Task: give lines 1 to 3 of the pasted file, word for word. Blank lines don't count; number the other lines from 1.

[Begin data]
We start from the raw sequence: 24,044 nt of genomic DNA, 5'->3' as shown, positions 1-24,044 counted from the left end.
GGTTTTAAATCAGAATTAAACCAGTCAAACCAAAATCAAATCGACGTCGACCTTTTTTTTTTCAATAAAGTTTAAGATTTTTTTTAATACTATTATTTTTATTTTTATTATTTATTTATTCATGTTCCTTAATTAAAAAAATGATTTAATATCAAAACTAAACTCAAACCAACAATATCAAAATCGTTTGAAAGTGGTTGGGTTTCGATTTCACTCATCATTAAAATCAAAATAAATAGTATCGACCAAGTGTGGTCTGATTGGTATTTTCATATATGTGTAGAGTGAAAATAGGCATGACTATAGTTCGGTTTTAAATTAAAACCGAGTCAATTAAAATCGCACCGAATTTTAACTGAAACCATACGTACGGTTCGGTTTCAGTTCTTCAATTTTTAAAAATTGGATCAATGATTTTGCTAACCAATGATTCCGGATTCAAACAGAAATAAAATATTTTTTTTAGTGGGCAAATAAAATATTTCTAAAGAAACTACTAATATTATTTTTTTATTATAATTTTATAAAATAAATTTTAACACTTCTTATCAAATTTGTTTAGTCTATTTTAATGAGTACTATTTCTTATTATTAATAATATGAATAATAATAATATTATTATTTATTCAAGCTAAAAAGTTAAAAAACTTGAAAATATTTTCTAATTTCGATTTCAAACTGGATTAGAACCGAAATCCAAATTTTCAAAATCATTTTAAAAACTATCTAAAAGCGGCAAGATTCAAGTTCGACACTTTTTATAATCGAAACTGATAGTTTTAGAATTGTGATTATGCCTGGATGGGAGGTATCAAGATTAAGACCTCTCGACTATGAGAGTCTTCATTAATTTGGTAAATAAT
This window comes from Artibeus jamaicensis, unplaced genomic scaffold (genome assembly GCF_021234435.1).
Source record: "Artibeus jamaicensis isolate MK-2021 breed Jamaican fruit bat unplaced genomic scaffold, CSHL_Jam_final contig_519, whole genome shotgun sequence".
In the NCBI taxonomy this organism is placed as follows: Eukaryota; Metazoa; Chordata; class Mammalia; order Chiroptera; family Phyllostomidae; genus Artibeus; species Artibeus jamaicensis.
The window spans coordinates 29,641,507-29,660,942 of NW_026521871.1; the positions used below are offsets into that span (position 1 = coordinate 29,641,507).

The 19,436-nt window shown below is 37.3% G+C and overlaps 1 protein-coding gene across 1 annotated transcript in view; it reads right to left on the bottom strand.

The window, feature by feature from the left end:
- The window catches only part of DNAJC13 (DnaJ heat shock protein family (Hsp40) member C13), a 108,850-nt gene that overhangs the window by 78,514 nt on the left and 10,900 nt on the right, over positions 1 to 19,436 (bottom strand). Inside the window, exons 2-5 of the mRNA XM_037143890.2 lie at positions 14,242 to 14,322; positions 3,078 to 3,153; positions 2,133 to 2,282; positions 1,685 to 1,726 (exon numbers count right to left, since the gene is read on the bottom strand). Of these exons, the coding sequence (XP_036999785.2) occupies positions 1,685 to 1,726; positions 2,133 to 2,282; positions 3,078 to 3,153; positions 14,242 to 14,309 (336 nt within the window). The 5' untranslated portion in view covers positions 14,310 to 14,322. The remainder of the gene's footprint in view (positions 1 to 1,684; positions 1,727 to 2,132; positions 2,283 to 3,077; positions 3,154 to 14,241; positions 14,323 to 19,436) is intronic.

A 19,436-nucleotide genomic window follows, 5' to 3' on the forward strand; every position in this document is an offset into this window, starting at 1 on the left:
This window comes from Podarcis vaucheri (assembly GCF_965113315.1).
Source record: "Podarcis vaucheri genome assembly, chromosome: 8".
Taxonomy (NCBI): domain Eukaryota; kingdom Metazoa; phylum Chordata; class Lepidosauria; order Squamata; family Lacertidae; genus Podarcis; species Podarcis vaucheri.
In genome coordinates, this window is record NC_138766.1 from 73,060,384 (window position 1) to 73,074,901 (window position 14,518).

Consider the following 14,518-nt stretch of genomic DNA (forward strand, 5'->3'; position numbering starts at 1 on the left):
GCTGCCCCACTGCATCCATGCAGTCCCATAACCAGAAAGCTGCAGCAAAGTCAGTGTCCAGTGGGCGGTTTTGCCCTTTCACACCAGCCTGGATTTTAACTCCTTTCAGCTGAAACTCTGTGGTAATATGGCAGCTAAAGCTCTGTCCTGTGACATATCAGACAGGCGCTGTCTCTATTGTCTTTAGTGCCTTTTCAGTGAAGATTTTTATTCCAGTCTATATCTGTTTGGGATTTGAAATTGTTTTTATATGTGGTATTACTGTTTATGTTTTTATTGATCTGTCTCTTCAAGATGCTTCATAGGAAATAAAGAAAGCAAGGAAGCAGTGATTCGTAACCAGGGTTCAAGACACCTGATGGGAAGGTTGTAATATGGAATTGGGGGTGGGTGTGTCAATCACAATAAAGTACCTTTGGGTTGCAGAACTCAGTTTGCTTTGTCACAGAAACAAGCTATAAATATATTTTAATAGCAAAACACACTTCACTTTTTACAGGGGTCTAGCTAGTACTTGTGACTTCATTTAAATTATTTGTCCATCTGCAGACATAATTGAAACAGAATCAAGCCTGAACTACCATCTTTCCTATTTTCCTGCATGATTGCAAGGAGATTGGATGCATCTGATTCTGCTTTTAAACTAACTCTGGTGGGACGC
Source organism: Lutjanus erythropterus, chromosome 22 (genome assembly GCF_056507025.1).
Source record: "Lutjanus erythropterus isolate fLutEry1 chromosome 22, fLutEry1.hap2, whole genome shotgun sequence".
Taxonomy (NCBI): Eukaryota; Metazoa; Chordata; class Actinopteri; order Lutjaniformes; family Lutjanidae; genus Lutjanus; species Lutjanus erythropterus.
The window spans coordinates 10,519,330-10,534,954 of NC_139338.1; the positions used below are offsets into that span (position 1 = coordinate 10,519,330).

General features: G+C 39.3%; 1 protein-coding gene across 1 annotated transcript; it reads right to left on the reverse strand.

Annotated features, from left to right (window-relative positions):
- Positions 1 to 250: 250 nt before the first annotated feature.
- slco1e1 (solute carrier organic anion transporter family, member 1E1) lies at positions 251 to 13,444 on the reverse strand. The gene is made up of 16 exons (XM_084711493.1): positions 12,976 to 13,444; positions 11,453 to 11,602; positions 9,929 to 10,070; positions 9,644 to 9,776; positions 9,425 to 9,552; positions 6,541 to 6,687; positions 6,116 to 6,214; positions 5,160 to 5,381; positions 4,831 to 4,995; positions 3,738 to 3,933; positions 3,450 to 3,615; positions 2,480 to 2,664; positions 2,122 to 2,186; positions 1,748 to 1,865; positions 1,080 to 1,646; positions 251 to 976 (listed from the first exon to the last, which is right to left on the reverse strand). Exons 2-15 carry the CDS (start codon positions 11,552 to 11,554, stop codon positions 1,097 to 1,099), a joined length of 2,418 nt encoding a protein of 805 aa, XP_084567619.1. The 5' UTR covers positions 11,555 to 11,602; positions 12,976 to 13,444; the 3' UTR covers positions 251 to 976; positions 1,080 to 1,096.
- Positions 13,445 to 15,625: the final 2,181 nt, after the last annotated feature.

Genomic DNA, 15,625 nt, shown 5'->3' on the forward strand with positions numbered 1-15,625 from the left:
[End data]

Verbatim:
We start from the raw sequence: 24,044 nt of genomic DNA, 5'->3' as shown, positions 1-24,044 counted from the left end.
GGTTTTAAATCAGAATTAAACCAGTCAAACCAAAATCAAATCGACGTCGACCTTTTTTTTTTCAATAAAGTTTAAGATTTTTTTTAATACTATTATTTTTATTTTTATTATTTATTTATTCATGTTCCTTAATTAAAAAAATGATTTAATATCAAAACTAAACTCAAACCAACAATATCAAAATCGTTTGAAAGTGGTTGGGTTTCGATTTCACTCATCATTAAAATCAAAATAAATAGTATCGACCAAGTGTGGTCTGATTGGTATTTTCATATATGTGTAGAGTGAAAATAGGCATGACTATAGTTCGGTTTTAAATTAAAACCGAGTCAATTAAAATCGCACCGAATTTTAACTGAAACCATACGTACGGTTCGGTTTCAGTTCTTCAATTTTTAAAAATTGGATCAATGATTTTGCTAACCAATGATTCCGGATTCAAACAGAAATAAAATATTTTTTTTAGTGGGCAAATAAAATATTTCTAAAGAAACTACTAATATTATTTTTTTATTATAATTTTATAAAATAAATTTTAACACTTCTTATCAAATTTGTTTAGTCTATTTTAATGAGTACTATTTCTTATTATTAATAATATGAATAATAATAATATTATTATTTATTCAAGCTAAAAAGTTAAAAAACTTGAAAATATTTTCTAATTTCGATTTCAAACTGGATTAGAACCGAAATCCAAATTTTCAAAATCATTTTAAAAACTATCTAAAAGCGGCAAGATTCAAGTTCGACACTTTTTATAATCGAAACTGATAGTTTTAGAATTGTGATTATGCCTGGATGGGAGGTATCAAGATTAAGACCTCTCGACTATGAGAGTCTTCATTAATTTGGTAAATAAT
This window comes from Artibeus jamaicensis, unplaced genomic scaffold (genome assembly GCF_021234435.1).